So why this post, why share about spending time at the DMV? My hope is that the next time you are in a situation you’d rather not be in, you think about what you can learn or what you can notice or what you can think about that will help shape your future for the better. Whether it is traffic, the longest grocery line ever, the DMV or the doctor’s waiting room (because you have to wait there since that is what it is called), maybe there is something else we can all do besides hate these situations. Maybe we can find something in them, and it can help us shape our own life for the better and live a better story because of stressful times – not in spite of them.
What’s a time you have experienced something stressful but gotten something out of it? Share it with us so we can learn too.
Ricky Lewis is our Executive Director and has been with us since the beginning. As a father of 4, he seeks to help parents and their kids Live Life Better.
The “Other” Way to Get Unstuck

The “Other” Way to Get Unstuck

I talk to a lot of teens that feel stuck. I talk to more than twice as many parents who also feel stuck in whatever situation they are in. Maybe for the teen, it is the feeling that their worst class will never end, that they will never get out of their parents house or that the reputation they have at school will never go away. For the parents, perhaps it’s that their teen will never get it, that they cannot see an end to the drama/complaining/poor decision making.
In both of these instances, the people involved feel stuck. The sense is that they don’t know how to get away from the hurt, pain or discomfort they feel. Most of the time, they want to remove the pain completely or move away from it themselves.
This is a normal human reaction. Both to experience a feeling of being stuck and a desire to remove that feeling. If you Google “how to get unstuck,” you can find a lot of answers (and some really good ones I might add). Answers like meditation, sleep, refocusing, getting outside, etc to get unstuck. I even read about “5 Steps to Get Unstuck” on the Huffington Post and “16 Ways to Get Unstuck” on Tiny Budda just this week. Both offered some great ideas that could be very effective. But I think these and many others “get unstuck” offerings miss one way that can help many of us stuck in the muck.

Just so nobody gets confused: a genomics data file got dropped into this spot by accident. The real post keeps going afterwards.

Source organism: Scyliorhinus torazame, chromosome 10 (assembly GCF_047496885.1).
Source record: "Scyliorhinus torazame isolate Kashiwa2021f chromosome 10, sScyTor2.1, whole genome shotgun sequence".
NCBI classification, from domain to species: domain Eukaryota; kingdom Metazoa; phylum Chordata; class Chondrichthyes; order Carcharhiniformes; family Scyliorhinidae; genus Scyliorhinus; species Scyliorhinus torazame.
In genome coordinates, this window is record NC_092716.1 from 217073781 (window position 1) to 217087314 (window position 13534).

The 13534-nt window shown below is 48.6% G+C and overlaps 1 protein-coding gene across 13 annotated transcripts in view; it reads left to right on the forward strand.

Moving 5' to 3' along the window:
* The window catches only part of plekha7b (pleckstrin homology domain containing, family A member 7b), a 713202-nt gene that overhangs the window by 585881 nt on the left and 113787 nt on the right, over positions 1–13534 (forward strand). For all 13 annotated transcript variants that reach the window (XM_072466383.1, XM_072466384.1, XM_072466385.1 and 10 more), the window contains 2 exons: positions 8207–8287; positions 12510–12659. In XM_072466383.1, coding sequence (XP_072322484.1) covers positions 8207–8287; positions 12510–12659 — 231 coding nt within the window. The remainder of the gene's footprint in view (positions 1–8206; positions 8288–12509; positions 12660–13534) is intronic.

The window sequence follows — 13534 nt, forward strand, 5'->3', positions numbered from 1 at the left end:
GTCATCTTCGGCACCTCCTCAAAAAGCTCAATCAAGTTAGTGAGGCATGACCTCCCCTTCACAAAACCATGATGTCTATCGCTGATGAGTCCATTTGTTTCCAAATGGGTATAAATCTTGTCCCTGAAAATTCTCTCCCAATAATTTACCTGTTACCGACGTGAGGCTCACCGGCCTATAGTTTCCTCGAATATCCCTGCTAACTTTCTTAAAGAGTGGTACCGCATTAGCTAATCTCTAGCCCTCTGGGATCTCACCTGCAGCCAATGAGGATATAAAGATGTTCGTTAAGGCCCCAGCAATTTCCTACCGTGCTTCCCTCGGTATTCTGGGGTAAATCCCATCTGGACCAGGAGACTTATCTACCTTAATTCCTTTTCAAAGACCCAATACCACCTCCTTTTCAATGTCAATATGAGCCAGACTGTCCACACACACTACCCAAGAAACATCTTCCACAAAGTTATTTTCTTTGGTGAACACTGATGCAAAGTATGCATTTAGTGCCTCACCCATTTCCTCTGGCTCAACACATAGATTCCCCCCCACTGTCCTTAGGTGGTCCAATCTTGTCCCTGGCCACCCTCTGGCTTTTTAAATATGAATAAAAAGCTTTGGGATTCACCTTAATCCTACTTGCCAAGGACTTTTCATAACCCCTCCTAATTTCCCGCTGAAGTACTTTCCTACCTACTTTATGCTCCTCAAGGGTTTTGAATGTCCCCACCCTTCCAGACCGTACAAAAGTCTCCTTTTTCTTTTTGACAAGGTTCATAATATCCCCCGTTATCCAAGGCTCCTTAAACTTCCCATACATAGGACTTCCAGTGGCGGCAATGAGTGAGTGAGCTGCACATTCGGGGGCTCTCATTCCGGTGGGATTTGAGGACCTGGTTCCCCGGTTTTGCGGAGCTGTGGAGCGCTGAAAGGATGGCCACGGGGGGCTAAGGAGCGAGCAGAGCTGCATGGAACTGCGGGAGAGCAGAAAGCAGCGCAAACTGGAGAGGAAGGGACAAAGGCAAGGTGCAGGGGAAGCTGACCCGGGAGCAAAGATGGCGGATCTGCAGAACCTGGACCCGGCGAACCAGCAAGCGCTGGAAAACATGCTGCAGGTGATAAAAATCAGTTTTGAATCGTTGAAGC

Consider these times when you might find yourself stuck:
  1. You are dealing with a family member who isn’t responding to the help you are offering. You know exactly what help they need, but they are unwilling or unable to accept it.
  2. Your teen has been dealing with a substance use issue for 3 years and are “stuck” in a cycle that makes your head spin. If only they would listen to you, they could get free.
  3. The arguments with your spouse or loved one feel like they repeat every 48 hours. You are sick of being stuck dealing with them and know if you could find a way out, you wouldn’t have to deal with this any more.
I want to offer you an alternative solution.
What if the answer to getting unstuck involved going through the pain, not only getting rid of it? What if you chose to face the difficulty head-on, opening your mind to the idea that maybe the reason you are still here is because you haven’t yet learned all you can from the situation?
I listened to a podcast from Entreleadership with Jesse Itzier who started and is owner of the Atlanta Hawks. In many peoples minds, Itzier is not someone who gets “stuck.” Or maybe people just think that if they were in his shoes, there is no way they could feel stuck. But Jesse Itzier has recently released Living with a Seal, a book that’s all about getting unstuck from a successful routine! He tells the story of how he met a Navy Seal who ran a 24 hour race, and by the time he finished, every small bone in his feet was broken, and he was in kidney failure. Itzeir was so impressed, he said that he needed to learn the mental toughness this guy had.
Here is what I am suggesting: maybe instead of trying to remove or run away from the pain every time we experience a little discomfort (I’m not suggesting hurting yourself on purpose of course), we could instead decide to push through the pain.
For many of us, the times we have grown the most are the times we pushed ourselves through something we didn’t think was possible – climbing a mountain, running a Marathon, bungee jumping. I am simply wondering if the same can be true when we feel stuck. I think there are times that the answer is, “Hang in there because when you get through this, you will realize that you can face much more than you ever thought possible.”
Why do we stay stuck?
Have you asked yourself this question? What if the answer is because we haven’t experienced something hard enough yet?


Ricky Lewis is our Executive Director and has been with us since the beginning. As a father of 4, he seeks to help parents and their kids Live Life Better.